Words and Photos by Ola Mazzuca
Every day, Chris De La Rosa works in a multicultural office abundant with flavor: His kitchen. Trinidad-born De La Rosa is the man behind CaribbeanPot.com, a food blog he established in Hamilton, Ontario in the spring of 2009, to share the recipes of his youth with his family. “Our culture is one such that our food and recipes are not documented, so I started documenting these recipes for our daughters,” De La Rosa says, of his children, Kieana, Tehya and India, who are currently pursuing college and university. “If they wanted to make jerk or curry chicken, they could go to the website, look it up, and replicate the recipe wherever they are in the world.”
Caribbean Pot, which has become the most widely-read online source of Caribbean recipes, isn’t solely dedicated to De La Rosa’s heritage, but to the Diaspora as a whole. “At one point or another, all these people come to the Caribbean and create this melting pot of flavors that we all learn from and adapt to the Caribbean way,” he says of a food culture that blends traditions from indigenous Caribs and Arawaks; African slaves; Spanish, French, English and Dutch colonizers; and migrants from Asia and the Middle East. “These flavors and traditions have shaped the way you see me cook.”
Now, De La Rosa is bringing Caribbean Pot by the spoonful and slice as a columnist for LargeUp, where he will be sharing recipes, and ideas to educate and engage with Caribbean cuisine. We met up with him as he stocked up on Caribbean-food staples for his kitchen at the always-reliable Charlie’s West Indian Food Mart and Caribbean Cuisine in Mississauga, Ontario.
LargeUp: What inspired Caribbean Pot?
Chris De La Rosa: My daughters, to be honest. We’re based in Hamilton, Ontario, Canada, but our kitchen represents the Caribbean. I grew up surrounded by people who can cook. My daughters grew up eating the stuff I ate in the Caribbean, with Canadian food as well. The [running] joke is that if you were to go to the UN, you would eat at their cafeteria, and that is what our kitchen represents.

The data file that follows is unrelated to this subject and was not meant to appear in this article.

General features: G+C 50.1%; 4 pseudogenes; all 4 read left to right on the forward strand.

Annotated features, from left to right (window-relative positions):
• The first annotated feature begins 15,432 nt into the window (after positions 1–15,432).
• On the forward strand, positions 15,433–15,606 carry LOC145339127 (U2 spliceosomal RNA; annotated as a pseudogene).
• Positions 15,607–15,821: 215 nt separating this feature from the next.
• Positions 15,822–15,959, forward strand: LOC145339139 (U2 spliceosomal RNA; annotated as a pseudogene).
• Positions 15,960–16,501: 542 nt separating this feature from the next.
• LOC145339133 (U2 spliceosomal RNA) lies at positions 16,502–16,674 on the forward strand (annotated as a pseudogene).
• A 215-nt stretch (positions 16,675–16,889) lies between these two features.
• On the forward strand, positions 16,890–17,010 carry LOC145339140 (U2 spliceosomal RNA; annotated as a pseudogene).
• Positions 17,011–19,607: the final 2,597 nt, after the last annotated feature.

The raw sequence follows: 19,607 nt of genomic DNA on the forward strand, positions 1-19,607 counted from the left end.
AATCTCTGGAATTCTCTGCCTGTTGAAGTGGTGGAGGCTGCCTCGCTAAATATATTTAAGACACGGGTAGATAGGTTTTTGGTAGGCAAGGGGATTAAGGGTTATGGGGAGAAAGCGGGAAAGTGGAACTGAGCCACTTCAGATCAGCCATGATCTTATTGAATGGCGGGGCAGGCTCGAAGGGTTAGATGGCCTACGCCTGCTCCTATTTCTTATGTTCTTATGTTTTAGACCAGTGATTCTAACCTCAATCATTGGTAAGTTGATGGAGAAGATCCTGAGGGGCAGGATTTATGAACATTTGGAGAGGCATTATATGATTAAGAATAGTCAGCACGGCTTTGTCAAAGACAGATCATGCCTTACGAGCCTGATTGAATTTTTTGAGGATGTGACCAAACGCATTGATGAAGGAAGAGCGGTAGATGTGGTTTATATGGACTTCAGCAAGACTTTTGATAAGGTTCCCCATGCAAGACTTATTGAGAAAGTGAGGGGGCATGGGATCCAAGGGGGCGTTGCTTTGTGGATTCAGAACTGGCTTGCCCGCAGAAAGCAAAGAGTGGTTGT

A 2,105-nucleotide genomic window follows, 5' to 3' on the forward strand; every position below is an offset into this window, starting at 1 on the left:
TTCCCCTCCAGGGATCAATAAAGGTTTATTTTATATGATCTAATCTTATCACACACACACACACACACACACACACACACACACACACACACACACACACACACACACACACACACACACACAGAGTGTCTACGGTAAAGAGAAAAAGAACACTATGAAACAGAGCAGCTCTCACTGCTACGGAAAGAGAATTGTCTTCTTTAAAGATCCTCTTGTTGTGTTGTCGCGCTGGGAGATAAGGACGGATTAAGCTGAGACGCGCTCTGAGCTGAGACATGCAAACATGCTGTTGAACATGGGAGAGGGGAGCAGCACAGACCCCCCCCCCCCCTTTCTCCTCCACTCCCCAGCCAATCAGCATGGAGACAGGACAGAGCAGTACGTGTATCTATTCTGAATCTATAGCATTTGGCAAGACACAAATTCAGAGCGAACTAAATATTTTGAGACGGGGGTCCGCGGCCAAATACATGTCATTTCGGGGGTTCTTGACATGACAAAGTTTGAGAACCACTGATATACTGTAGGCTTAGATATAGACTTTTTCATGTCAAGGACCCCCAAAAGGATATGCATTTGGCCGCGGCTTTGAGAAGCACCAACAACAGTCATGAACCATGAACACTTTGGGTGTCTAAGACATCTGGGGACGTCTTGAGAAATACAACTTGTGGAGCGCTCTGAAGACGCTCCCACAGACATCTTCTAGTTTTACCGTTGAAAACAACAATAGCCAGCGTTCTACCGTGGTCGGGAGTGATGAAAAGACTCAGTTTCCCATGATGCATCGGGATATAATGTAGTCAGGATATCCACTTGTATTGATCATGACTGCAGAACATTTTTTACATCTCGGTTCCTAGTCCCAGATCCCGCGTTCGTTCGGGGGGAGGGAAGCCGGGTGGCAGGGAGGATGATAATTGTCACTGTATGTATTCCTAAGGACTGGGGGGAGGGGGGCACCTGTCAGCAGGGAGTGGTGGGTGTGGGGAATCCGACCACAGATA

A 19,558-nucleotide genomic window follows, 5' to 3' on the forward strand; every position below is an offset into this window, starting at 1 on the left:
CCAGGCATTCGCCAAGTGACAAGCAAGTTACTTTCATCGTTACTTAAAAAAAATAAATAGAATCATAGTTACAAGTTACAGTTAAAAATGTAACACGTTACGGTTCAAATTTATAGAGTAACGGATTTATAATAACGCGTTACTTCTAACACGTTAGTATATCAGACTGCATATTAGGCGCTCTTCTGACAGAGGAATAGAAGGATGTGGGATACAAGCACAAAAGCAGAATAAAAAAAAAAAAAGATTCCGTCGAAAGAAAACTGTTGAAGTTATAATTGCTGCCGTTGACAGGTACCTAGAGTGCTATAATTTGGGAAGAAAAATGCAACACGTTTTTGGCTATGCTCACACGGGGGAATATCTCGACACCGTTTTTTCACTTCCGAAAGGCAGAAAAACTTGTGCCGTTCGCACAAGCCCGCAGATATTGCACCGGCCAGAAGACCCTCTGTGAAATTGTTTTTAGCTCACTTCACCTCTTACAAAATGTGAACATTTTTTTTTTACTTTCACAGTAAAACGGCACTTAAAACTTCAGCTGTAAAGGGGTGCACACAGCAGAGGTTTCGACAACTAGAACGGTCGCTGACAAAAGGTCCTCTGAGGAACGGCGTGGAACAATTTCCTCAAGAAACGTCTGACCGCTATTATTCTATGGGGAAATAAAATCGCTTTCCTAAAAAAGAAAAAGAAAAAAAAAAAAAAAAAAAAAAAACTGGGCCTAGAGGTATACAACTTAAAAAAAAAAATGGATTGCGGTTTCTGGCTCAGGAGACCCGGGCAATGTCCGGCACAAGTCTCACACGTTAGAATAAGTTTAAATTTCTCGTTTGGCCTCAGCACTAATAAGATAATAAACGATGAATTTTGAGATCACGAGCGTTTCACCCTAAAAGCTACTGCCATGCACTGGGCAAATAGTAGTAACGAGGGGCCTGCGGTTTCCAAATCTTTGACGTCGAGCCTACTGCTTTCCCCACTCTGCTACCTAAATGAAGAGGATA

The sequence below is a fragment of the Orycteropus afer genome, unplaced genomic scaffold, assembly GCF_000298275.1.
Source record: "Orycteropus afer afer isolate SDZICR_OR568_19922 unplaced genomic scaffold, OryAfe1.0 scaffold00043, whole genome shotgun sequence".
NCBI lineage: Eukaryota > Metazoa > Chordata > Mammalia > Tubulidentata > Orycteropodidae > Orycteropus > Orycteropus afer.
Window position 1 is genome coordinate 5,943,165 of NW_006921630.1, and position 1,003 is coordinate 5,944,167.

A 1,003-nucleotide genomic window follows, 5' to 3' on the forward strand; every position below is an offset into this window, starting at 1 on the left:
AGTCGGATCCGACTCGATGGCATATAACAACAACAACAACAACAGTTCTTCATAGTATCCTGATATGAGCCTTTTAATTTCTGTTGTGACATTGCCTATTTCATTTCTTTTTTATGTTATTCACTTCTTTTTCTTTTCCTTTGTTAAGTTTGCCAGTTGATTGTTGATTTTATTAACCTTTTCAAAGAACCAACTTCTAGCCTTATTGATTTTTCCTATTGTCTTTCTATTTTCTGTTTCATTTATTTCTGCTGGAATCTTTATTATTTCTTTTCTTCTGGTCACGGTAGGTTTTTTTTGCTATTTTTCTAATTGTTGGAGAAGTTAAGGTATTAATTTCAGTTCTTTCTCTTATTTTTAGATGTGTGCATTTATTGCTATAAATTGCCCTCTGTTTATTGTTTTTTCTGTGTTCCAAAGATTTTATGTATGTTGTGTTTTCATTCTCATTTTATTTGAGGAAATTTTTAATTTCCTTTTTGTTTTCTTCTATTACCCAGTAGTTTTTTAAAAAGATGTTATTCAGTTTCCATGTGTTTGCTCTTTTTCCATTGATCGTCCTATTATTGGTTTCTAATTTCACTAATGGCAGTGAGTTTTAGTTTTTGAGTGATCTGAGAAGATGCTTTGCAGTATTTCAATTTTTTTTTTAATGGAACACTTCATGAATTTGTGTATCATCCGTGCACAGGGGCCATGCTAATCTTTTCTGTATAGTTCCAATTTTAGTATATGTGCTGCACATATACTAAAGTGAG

LU: Have your daughters been working toward your original goal?
CDLR: That is the joke of the century [laughs]. They have not been using it as I thought. I connect with a million people from all over the world on a monthly basis through the website. Do my daughters use the recipes? Well, when Tehya was at Western University and Fanshawe College, she was using it. When Kieana was at Niagara College, she was using it, but they would still pick up the phone, call me, and ask how to do certain things. I’m sure once they start having their own families, they will be cooking more.
“Scotch bonnet peppers are synonymous with Caribbean cuisine. In Canada, you can attempt to grow them in your summer garden, but I always count on Charlie’s for a fresh bunch.”
LU: What’s your professional background?
CDLR: I am an Internet marketing consultant by trade. I have been doing that for almost 19 years, back when you would dial up on the Internet and hear that screeching noise. Prior to that, I worked at one of the premier banquet and convention centres in Hamilton and that’s where the whole food and catering scene began.
As a kid, I would shadow everything my mom would do in the kitchen. I was never professionally trained. You would never see me in a video or pictures with [chef] whites on. I think that would be disrespectful to anyone that has put in their time at culinary school, to earn that white jacket. Now, can I compete with these guys? Definitely. I have years and years of real-life experience, playing with these flavors and food. I’m sure I could ‘handle my stories,’ as we say in the Caribbean, with the best of them. My grandmother was 104 when she died, my other grandmother was 99, and these are the people I shadowed when I was a kid. That’s 200 years of experience right there. My mother is an excellent cook, my father, my aunts, my uncles—they’re very talented when it comes to the kitchen.